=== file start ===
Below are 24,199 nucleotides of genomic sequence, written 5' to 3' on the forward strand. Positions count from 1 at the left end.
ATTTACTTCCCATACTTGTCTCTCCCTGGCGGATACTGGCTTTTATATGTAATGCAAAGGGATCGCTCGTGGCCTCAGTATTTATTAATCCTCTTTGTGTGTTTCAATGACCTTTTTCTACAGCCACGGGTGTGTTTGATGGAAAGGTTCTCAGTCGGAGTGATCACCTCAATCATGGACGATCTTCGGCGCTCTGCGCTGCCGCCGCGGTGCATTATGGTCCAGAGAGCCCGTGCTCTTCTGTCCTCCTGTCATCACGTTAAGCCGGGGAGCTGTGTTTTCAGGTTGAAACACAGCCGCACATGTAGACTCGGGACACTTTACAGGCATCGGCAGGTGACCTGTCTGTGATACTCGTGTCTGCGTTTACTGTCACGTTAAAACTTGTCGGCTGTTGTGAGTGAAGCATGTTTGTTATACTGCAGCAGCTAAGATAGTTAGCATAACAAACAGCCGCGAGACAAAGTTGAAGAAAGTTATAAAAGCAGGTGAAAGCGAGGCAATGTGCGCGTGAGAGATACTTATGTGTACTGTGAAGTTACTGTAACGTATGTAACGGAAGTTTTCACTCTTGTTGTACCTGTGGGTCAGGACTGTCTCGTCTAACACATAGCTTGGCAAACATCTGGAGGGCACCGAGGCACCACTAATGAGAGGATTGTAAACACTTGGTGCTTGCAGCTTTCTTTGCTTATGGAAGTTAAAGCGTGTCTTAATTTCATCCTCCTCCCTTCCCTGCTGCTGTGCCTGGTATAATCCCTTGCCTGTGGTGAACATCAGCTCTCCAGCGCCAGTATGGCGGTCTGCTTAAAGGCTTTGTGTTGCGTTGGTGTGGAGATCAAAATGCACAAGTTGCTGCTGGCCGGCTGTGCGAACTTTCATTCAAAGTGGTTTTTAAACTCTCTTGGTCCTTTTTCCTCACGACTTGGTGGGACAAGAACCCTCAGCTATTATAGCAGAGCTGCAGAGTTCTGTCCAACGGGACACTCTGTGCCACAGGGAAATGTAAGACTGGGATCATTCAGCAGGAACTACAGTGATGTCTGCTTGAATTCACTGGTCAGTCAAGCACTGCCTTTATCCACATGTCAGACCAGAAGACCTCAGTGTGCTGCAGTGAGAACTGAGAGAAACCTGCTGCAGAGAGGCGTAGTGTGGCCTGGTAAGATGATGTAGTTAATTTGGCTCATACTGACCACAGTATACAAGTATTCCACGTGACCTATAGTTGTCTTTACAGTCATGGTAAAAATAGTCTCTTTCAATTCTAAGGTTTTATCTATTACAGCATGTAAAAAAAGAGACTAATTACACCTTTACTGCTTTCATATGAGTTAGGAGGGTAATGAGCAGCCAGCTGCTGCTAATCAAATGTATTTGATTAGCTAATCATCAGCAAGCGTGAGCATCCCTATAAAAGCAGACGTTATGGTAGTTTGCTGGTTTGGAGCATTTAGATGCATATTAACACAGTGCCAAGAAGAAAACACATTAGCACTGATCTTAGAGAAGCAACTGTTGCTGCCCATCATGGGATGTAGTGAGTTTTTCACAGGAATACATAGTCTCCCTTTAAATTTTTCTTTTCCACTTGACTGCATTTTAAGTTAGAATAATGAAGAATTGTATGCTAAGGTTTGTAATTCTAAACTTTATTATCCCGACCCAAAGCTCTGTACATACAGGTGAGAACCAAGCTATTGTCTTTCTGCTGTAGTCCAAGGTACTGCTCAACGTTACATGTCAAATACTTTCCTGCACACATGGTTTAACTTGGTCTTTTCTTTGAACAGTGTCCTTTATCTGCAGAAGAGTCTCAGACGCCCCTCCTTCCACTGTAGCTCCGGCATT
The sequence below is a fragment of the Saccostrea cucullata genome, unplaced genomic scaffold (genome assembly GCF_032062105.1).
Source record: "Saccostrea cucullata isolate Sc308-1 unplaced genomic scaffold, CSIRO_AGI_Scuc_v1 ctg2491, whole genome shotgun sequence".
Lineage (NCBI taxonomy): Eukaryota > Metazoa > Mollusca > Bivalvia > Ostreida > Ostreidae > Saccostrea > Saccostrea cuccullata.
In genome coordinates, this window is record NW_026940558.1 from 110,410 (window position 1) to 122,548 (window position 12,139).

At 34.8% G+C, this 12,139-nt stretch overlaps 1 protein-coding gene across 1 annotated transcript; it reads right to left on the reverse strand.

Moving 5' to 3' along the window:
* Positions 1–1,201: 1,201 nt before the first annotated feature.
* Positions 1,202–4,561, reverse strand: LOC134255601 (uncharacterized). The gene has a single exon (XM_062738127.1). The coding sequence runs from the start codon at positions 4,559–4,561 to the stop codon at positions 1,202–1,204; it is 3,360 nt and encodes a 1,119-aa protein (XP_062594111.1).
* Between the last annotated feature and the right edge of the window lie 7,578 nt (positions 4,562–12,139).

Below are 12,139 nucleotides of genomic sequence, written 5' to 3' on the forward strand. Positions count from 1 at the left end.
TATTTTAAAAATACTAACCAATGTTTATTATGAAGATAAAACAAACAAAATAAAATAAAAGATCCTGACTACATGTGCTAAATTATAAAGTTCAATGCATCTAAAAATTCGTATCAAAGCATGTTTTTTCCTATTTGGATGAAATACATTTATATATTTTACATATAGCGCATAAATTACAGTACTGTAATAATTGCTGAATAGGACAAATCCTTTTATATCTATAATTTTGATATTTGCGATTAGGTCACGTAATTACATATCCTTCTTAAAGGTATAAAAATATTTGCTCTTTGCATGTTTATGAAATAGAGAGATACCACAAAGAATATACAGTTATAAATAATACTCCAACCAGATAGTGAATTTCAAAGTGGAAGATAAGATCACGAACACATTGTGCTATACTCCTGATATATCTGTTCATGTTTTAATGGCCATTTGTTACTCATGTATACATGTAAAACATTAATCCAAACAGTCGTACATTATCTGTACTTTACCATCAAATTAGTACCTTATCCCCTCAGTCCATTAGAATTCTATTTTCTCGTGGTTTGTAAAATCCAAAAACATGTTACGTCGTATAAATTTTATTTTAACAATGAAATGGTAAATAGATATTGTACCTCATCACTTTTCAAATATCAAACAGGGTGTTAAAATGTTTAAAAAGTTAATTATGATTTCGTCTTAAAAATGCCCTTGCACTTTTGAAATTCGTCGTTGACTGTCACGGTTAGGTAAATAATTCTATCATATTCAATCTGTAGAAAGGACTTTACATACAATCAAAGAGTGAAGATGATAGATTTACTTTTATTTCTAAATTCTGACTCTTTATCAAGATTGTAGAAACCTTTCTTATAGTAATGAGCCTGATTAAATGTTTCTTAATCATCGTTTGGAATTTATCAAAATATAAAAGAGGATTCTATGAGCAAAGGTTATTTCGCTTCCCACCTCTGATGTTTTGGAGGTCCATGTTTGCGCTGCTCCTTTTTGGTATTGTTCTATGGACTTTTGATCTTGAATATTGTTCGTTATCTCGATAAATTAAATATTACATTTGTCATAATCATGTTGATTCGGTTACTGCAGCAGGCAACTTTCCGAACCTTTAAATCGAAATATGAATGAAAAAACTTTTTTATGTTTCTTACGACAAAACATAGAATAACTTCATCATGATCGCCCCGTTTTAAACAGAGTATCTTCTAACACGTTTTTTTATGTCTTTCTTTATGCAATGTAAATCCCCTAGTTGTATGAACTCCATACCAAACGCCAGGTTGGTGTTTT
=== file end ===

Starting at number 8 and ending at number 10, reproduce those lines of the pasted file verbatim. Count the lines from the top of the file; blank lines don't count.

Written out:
Moving 5' to 3' along the window:
* Positions 1–1,201: 1,201 nt before the first annotated feature.
* Positions 1,202–4,561, reverse strand: LOC134255601 (uncharacterized). The gene has a single exon (XM_062738127.1). The coding sequence runs from the start codon at positions 4,559–4,561 to the stop codon at positions 1,202–1,204; it is 3,360 nt and encodes a 1,119-aa protein (XP_062594111.1).